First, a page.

DIY Baby Food

Why make it?

Around 6 months of age, babies are developmentally ready to start eating solid food. Babies need more nutrients at this age, especially iron, and are also ready for additional textures. Although there are many baby foods available at the grocery store, it’s very simple to make your own. This allows you to quickly progress from smooth to lumpier textures as some babies have a hard time accepting additional textures if they stay on pureed food for too long. Soft and finger foods can also be started at this time. Making baby food also helps introduce your baby to the flavours, herbs and spices that are commonly used at home. To save a busy parent time, , just modify the family foods you’re making by removing their portion before adding salt, hot spices and to make texture modifications. This helps children to learn to eat what their caregivers eat. Always sit with children at meals, for safety, and also for company and role modeling.

Here are some ideas:

  • Protein foods are especially important to start with as they are a  good source of iron that 6 month olds need. Cooked or canned and mashed legumes (e.g. hummus, lentil dahl), soft tofu, flaked fish, ground meats (e.g. Bolognese sauce) or mashed, hard-boiled eggs are all appropriate for infants. Add a little water or human milk when serving and use moist cooking methods like poaching and stewing. Quickly progress from pureed and smooth-mashed foods to minced, lumpy-mashed or grated and finger foods.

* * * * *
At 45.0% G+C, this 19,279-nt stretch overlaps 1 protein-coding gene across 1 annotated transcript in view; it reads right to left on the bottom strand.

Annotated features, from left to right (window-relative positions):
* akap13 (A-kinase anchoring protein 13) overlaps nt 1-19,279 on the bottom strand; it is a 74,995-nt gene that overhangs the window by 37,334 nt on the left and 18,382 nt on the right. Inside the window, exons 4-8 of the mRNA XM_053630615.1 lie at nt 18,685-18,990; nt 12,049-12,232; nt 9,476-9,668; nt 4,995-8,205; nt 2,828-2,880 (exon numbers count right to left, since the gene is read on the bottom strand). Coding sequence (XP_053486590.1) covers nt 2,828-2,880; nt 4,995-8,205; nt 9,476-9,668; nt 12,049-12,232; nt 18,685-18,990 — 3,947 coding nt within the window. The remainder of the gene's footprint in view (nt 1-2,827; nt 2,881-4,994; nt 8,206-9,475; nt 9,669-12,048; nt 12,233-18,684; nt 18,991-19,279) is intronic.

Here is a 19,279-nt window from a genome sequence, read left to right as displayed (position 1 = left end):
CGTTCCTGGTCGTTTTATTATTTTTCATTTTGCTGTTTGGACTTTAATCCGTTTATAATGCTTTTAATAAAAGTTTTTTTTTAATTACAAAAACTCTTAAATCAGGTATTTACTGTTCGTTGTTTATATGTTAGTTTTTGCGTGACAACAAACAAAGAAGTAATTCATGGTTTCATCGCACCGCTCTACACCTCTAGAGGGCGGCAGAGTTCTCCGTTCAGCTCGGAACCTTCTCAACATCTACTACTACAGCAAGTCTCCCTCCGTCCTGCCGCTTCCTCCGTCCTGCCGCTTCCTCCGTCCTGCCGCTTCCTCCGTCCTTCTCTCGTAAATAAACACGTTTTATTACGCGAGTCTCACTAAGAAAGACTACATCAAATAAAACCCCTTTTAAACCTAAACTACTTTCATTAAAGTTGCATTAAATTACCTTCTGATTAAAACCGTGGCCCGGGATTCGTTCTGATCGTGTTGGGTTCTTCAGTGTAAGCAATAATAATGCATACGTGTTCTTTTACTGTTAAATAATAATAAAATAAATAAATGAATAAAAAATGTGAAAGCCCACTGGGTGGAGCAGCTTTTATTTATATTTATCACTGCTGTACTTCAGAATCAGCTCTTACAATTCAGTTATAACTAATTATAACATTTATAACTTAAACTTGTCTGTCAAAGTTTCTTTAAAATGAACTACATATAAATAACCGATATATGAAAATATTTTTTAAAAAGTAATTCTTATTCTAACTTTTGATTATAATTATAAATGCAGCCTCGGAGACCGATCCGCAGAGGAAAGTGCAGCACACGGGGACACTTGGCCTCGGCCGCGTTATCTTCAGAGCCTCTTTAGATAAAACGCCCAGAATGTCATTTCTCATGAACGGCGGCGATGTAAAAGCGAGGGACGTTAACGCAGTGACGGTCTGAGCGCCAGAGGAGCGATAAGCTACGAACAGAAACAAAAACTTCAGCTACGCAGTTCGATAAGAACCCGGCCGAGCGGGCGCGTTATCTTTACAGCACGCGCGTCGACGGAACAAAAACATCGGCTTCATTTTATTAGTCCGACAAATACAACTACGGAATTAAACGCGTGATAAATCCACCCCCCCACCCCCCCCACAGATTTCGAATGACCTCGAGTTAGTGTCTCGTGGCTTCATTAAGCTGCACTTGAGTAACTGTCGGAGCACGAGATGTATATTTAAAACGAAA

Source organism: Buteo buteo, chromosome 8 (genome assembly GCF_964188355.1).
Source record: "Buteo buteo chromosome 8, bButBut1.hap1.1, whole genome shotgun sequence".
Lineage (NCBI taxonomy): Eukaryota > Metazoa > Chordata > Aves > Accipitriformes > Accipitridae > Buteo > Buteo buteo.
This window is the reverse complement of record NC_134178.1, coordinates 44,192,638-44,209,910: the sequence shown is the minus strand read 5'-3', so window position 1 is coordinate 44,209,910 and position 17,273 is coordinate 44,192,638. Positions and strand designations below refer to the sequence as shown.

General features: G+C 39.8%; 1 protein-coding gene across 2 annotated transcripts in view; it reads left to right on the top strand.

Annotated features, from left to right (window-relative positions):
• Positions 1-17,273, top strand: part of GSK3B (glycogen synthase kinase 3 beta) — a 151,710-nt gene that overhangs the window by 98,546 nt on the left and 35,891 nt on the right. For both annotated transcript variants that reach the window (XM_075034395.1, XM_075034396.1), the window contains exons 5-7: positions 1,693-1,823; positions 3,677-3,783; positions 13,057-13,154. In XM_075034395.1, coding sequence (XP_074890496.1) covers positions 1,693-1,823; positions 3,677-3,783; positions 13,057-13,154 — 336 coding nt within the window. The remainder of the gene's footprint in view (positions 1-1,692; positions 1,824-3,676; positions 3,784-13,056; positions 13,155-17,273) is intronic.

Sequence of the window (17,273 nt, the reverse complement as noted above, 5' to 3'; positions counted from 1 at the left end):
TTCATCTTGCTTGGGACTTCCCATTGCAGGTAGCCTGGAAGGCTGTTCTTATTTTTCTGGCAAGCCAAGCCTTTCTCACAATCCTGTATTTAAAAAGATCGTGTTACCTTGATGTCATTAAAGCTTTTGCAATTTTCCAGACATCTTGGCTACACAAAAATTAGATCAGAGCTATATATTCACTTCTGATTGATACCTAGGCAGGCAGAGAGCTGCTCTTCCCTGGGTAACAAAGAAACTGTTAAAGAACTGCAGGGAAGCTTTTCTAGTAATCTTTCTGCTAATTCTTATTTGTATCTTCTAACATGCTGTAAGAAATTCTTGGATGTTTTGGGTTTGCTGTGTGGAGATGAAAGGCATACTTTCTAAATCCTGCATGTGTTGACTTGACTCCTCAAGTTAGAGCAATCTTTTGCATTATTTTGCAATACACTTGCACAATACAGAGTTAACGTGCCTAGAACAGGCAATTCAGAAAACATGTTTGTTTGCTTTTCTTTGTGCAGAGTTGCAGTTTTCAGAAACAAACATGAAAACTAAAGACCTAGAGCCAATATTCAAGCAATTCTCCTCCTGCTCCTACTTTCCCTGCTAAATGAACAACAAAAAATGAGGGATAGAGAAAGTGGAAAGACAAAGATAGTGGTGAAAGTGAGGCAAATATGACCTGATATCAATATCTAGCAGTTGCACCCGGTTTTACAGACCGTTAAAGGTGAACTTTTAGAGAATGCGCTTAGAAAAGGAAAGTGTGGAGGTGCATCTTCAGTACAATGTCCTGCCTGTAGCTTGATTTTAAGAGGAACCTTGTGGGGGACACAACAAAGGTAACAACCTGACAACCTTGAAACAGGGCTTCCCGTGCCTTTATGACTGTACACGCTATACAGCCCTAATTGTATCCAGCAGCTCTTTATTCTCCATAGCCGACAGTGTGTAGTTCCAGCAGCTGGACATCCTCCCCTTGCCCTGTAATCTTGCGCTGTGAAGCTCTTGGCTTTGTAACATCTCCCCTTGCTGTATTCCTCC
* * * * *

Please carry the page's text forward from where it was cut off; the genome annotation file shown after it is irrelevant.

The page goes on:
• Avocado. A great food to moisten other foods and a source of healthy fat! Cut into small cubes as a finger food, mash up with protein foods and progress to spreading on a small piece of toast or mashed with lime for guacamole (grownups might want to add cilantro or garlic and a pinch of salt, not to mention some tacos!).
  • Cooked veggies. It’s great to start infants with vegetables alongside fruits so they can develop a love of veggies for a lifetime! Mash soft-cooked vegetables with a bit of water or human milk. Pureed or mashed sweet potatoes or squash with cinnamon can also be used in a curry or tagine for the family. Try lightly cooked green peas or spinach mashed with mint and a splash of olive oil. Make a pureed broccoli or cauliflower soup and thicken with cooked potato or rice or iron-fortified infant cereal.
  • Freeze leftovers in ice cube trays then pop out and store in a sealed bag or container. Babies may only eat small portions to start. Thaw them in the refrigerator or microwave, not at room temperature.

For more information

Check out our resource on how to know when baby is ready to eat and other safety considerations:

Baby's First Foods

HealthLink BC also has more information on starting to feed babies.